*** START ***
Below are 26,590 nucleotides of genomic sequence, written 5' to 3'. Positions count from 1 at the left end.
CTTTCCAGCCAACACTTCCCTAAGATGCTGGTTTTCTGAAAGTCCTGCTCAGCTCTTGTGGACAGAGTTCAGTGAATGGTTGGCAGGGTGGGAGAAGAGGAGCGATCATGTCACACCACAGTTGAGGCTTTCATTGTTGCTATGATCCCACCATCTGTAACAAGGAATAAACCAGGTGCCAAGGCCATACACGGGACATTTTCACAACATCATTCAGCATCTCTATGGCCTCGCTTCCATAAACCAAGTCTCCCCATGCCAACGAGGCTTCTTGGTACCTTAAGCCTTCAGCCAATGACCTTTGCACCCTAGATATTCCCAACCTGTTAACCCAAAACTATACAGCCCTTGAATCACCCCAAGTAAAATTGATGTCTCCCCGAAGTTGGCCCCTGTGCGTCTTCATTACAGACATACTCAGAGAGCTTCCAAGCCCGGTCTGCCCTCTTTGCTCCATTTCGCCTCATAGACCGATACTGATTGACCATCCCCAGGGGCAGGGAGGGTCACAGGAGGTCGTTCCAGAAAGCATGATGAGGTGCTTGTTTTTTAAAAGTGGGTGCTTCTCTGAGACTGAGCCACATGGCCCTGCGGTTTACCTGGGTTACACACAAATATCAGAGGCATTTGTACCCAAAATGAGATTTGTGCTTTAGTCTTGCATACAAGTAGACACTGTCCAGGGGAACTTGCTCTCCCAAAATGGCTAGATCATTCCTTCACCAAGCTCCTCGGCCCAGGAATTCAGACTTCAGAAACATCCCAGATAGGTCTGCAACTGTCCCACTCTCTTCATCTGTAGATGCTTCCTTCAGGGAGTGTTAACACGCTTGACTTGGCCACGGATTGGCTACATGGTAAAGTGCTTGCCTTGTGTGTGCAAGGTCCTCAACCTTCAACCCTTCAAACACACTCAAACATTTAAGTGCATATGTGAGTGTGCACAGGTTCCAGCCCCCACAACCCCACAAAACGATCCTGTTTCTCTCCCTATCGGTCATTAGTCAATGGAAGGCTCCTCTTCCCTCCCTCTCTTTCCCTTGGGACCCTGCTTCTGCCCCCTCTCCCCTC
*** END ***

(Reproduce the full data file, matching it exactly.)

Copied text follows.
Below are 26,590 nucleotides of genomic sequence, written 5' to 3'. Positions count from 1 at the left end.
CTTTCCAGCCAACACTTCCCTAAGATGCTGGTTTTCTGAAAGTCCTGCTCAGCTCTTGTGGACAGAGTTCAGTGAATGGTTGGCAGGGTGGGAGAAGAGGAGCGATCATGTCACACCACAGTTGAGGCTTTCATTGTTGCTATGATCCCACCATCTGTAACAAGGAATAAACCAGGTGCCAAGGCCATACACGGGACATTTTCACAACATCATTCAGCATCTCTATGGCCTCGCTTCCATAAACCAAGTCTCCCCATGCCAACGAGGCTTCTTGGTACCTTAAGCCTTCAGCCAATGACCTTTGCACCCTAGATATTCCCAACCTGTTAACCCAAAACTATACAGCCCTTGAATCACCCCAAGTAAAATTGATGTCTCCCCGAAGTTGGCCCCTGTGCGTCTTCATTACAGACATACTCAGAGAGCTTCCAAGCCCGGTCTGCCCTCTTTGCTCCATTTCGCCTCATAGACCGATACTGATTGACCATCCCCAGGGGCAGGGAGGGTCACAGGAGGTCGTTCCAGAAAGCATGATGAGGTGCTTGTTTTTTAAAAGTGGGTGCTTCTCTGAGACTGAGCCACATGGCCCTGCGGTTTACCTGGGTTACACACAAATATCAGAGGCATTTGTACCCAAAATGAGATTTGTGCTTTAGTCTTGCATACAAGTAGACACTGTCCAGGGGAACTTGCTCTCCCAAAATGGCTAGATCATTCCTTCACCAAGCTCCTCGGCCCAGGAATTCAGACTTCAGAAACATCCCAGATAGGTCTGCAACTGTCCCACTCTCTTCATCTGTAGATGCTTCCTTCAGGGAGTGTTAACACGCTTGACTTGGCCACGGATTGGCTACATGGTAAAGTGCTTGCCTTGTGTGTGCAAGGTCCTCAACCTTCAACCCTTCAAACACACTCAAACATTTAAGTGCATATGTGAGTGTGCACAGGTTCCAGCCCCCACAACCCCACAAAACGATCCTGTTTCTCTCCCTATCGGTCATTAGTCAATGGAAGGCTCCTCTTCCCTCCCTCTCTTTCCCTTGGGACCCTGCTTCTGCCCCCTCTCCCCTC